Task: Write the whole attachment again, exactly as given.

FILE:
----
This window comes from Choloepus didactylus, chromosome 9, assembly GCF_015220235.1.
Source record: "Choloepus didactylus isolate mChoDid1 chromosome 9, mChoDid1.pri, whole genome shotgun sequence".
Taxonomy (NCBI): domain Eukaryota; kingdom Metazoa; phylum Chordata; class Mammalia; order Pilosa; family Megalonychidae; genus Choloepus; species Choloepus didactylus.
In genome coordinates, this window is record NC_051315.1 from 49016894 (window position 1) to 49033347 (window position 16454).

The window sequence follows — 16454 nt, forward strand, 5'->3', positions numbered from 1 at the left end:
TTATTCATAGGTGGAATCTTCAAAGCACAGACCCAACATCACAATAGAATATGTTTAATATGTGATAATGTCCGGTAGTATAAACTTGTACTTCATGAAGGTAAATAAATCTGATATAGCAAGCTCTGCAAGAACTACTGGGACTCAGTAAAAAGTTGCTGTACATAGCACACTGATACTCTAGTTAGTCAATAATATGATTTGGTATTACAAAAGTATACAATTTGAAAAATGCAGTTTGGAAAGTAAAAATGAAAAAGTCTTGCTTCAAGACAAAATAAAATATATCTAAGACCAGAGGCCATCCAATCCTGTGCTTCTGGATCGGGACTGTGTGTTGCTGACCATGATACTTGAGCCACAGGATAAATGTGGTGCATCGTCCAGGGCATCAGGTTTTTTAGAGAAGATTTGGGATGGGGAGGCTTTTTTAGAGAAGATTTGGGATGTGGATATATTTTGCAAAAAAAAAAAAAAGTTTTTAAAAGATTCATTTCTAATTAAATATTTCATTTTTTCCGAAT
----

This window comes from Choloepus didactylus, chromosome 9, assembly GCF_015220235.1.
Source record: "Choloepus didactylus isolate mChoDid1 chromosome 9, mChoDid1.pri, whole genome shotgun sequence".
Taxonomy (NCBI): domain Eukaryota; kingdom Metazoa; phylum Chordata; class Mammalia; order Pilosa; family Megalonychidae; genus Choloepus; species Choloepus didactylus.
In genome coordinates, this window is record NC_051315.1 from 49016894 (window position 1) to 49033347 (window position 16454).

The window sequence follows — 16454 nt, forward strand, 5'->3', positions numbered from 1 at the left end:
TTATTCATAGGTGGAATCTTCAAAGCACAGACCCAACATCACAATAGAATATGTTTAATATGTGATAATGTCCGGTAGTATAAACTTGTACTTCATGAAGGTAAATAAATCTGATATAGCAAGCTCTGCAAGAACTACTGGGACTCAGTAAAAAGTTGCTGTACATAGCACACTGATACTCTAGTTAGTCAATAATATGATTTGGTATTACAAAAGTATACAATTTGAAAAATGCAGTTTGGAAAGTAAAAATGAAAAAGTCTTGCTTCAAGACAAAATAAAATATATCTAAGACCAGAGGCCATCCAATCCTGTGCTTCTGGATCGGGACTGTGTGTTGCTGACCATGATACTTGAGCCACAGGATAAATGTGGTGCATCGTCCAGGGCATCAGGTTTTTTAGAGAAGATTTGGGATGGGGAGGCTTTTTTAGAGAAGATTTGGGATGTGGATATATTTTGCAAAAAAAAAAAAAAGTTTTTAAAAGATTCATTTCTAATTAAATATTTCATTTTTTCCGAAT